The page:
That’s why the second-largest chain would barely touch the subject. The Hilton spokesman Nigel Glennie told me that the Marriott experience was the first thing he was warned about when he joined the company. “The custom and practice of tipping is very local,” he said, “and with Hiltons in 113 countries and territories” there would be no way to standardize it. But, he added, “there’s nothing stopping you or me from leaving a gratuity beside the bed.”

But there is something stopping people, and the hospitality industry knows it. Why else do hotels already have a line for waiters and, at their resort properties, have some added one for housekeeping?

Props to Marriott for effort, but now, like other hotels, it’s going in the opposite direction. The industry has launched a program purporting to save the environment; it has the perhaps not wholly incidental benefit of allowing hotels to slash their spending on housekeeping, their largest labor cost. First, they enticed guests to save the environment with a “green” option, whereby guests could opt to not have their sheets laundered every day. With guests softened up, hotels shifted to a purely self-serving marketing gambit, still with “green” in its name, offering reward points or other perks for giving up housekeeping altogether. It cost the industry virtually nothing. Housekeepers, though, wound up with an estimated 350 fewer full-time jobs, 700,000 fewer hours, and rooms left untended for as long as three days to shovel out.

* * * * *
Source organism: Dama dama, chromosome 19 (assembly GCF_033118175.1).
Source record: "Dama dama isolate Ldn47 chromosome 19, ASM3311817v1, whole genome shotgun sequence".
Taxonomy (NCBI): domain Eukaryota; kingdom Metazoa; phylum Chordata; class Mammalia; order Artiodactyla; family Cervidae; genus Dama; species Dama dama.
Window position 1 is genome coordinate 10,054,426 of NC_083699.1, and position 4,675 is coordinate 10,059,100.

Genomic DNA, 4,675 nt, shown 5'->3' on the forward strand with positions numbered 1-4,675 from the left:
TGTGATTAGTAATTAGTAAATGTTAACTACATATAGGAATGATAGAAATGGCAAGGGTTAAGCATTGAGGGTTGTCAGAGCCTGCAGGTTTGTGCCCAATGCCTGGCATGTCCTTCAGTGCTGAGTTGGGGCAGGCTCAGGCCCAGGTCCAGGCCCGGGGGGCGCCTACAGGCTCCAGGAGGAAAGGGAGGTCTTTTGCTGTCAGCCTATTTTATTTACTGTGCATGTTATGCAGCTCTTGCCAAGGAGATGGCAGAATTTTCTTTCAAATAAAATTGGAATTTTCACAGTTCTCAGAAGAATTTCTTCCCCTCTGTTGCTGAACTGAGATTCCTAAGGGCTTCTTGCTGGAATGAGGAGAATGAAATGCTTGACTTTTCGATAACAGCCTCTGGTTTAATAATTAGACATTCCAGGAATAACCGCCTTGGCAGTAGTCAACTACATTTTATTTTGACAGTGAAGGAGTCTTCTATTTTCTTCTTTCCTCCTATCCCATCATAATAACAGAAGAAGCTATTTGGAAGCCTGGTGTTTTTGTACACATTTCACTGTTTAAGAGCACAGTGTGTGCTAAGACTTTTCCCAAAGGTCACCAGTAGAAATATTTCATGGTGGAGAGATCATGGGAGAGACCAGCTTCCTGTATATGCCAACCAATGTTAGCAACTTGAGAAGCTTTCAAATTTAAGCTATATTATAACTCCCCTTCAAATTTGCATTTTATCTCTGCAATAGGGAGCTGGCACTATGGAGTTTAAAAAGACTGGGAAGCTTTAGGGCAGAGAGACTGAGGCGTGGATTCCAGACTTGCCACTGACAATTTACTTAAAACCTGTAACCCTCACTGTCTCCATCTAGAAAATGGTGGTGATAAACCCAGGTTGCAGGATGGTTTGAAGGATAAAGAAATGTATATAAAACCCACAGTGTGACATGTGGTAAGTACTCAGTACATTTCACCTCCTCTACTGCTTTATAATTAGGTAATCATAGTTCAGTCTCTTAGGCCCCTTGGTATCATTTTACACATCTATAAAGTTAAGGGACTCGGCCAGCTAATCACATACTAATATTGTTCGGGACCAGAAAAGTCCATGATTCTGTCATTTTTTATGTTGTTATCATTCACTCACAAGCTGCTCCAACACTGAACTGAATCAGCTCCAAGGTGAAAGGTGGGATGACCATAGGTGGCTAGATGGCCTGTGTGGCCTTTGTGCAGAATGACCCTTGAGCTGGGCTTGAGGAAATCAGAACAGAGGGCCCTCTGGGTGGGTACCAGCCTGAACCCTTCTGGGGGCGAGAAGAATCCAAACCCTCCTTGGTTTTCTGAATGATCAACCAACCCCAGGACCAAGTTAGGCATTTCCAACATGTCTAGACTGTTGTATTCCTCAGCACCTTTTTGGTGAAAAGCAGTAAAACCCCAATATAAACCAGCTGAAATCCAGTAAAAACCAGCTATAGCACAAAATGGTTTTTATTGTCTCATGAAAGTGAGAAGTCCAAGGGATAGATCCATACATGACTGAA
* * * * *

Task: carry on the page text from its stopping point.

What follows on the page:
Enter Unite Here, the largest hospitality-workers union in the country. It hopes for tips and respect for all of its 270,000 workers but gave up counting on that, or a living wage, in 2018. With the motto “One job should be enough,” workers embarked on the largest multi-city strike in history, walking out of 23 properties in eight cities, from the St. Francis in San Francisco to the Ritz-Carlton in Boston.